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History of England from the Fall of Wolsey to the Death of Elizabeth. Vol. II.

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Where changes are about to take place of great and enduring moment, a kind of prologue, on a small scale, sometimes anticipates the true opening of the drama; like the first drops which give notice of the coming storm, or as if the shadows of the reality were projected forwards into the future, and imitated in dumb show the movements of the real actors in the story.

Prelude to the Reformation in the fourteenth century.

Such a rehearsal of the English Reformation was witnessed at the close of the fourteenth century, confused, imperfect, disproportioned, to outward appearance barren of results; yet containing a representative of each one of the mixed forces by which that great change was ultimately effected, and foreshadowing even something of the course which it was to run.

There was a quarrel with the pope upon the extent of the papal privileges; there were disputes between the laity and the clergy,—accompanied, as if involuntarily, by attacks on the sacramental system and the Catholic faith,—while innovation in doctrine was accompanied also with the tendency which characterized the extreme development of the later Protestants—towards political republicanism, the fifth monarchy, and community of goods. Some account of this movement must be given in this place, although it can be but a sketch only. "Lollardry" has a historyThe Lollards forerunners, not fathers, of the Reformation. of its own; but it forms no proper part of the history of the Reformation. It was a separate phenomenon, provoked by the same causes which produced their true fruit at a later period; but it formed no portion of the stem on which those fruits ultimately grew. It was a prelude which was played out, and sank into silence, answering for the time no other end than to make the name of heretic odious in the ears of the English nation. In their recoil from their first failure, the people stamped their hatred of heterodoxy into their language; and in the word miscreant, misbeliever, as the synonym of the worst species of reprobate, they left an indelible record of the popular estimate of the followers of John Wycliffe.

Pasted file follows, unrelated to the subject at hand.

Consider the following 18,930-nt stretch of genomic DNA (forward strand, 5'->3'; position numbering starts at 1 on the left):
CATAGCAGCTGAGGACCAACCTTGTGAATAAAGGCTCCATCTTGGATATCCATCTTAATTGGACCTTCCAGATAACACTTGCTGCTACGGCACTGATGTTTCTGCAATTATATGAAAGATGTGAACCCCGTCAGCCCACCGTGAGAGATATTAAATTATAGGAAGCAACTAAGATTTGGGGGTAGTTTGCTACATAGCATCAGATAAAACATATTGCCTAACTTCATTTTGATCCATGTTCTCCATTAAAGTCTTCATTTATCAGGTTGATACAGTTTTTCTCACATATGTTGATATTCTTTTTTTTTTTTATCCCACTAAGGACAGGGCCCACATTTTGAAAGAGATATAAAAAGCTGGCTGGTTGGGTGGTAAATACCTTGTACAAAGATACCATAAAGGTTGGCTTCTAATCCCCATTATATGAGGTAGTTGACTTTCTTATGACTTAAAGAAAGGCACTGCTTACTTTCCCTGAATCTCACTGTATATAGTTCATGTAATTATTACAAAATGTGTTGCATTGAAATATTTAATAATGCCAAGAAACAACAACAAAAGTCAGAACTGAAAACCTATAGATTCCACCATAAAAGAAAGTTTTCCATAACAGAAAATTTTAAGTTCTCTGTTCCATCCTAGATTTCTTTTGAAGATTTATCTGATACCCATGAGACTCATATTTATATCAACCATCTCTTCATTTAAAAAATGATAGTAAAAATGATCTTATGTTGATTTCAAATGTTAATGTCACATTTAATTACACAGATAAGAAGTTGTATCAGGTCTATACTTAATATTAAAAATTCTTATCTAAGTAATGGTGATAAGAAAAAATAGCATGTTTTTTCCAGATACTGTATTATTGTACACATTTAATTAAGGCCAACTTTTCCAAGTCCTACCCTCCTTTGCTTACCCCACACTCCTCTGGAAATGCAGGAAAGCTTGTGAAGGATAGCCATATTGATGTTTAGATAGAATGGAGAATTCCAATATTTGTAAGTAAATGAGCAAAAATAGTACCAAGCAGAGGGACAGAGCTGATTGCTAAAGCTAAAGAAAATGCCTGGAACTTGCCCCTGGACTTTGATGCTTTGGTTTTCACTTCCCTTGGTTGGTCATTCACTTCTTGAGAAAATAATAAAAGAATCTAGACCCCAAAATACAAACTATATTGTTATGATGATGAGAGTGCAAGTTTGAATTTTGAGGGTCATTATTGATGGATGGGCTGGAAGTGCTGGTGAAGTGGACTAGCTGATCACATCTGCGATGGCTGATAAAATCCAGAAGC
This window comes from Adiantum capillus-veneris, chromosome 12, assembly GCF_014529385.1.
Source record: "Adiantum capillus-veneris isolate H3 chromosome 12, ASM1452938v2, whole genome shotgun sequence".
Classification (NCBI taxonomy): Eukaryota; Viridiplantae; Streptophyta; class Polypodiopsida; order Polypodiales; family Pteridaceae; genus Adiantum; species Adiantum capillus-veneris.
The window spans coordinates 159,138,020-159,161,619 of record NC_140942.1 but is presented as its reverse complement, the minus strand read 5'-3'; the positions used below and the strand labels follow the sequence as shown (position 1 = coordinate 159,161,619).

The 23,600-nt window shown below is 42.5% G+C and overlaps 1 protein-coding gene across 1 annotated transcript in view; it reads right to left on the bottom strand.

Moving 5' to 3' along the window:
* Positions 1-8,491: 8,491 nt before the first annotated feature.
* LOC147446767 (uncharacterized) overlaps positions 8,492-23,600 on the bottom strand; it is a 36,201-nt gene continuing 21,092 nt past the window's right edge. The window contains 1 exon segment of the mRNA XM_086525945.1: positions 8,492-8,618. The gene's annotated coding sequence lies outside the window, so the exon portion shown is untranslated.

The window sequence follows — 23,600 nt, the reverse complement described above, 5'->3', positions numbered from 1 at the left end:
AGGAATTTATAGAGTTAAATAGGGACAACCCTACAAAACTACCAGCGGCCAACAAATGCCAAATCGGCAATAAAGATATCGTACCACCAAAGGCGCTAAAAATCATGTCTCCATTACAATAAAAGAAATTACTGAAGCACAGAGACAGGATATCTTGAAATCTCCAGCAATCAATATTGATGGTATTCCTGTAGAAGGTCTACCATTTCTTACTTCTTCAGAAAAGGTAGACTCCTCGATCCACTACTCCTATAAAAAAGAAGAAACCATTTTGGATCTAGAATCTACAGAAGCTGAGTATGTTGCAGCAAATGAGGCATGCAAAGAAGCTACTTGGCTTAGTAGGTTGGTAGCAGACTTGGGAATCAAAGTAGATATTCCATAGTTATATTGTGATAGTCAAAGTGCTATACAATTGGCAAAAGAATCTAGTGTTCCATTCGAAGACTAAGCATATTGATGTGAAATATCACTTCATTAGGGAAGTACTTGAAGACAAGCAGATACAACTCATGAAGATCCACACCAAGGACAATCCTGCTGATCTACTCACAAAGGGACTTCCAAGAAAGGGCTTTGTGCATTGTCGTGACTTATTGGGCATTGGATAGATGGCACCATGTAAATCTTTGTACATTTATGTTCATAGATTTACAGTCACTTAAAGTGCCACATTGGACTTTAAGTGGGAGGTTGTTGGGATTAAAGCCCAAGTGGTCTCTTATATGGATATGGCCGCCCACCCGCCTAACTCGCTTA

The Lollard story opens with the disputes between the crown and the see of Rome on the presentation to English benefices. For the hundred and fifty years which succeeded the Conquest, the right of nominating the archbishops, the bishops, and the mitred abbots, had been claimed and exercised by the crown.Changes in the mode of presentation to bishopricks. On the passing of the great charter, the church had recovered its liberties, and the privilege of free election had been conceded by a special clause to the clergy. The practice which then became established was in accordance with the general spirit of the English constitution. On the vacancy of a see, the cathedral chapter applied to the crown for a congé d'élire. The application was a form; the consent was invariable. A bishop was then elected by a majority of suffrages; his name was submitted to the metropolitan, and by him to the pope....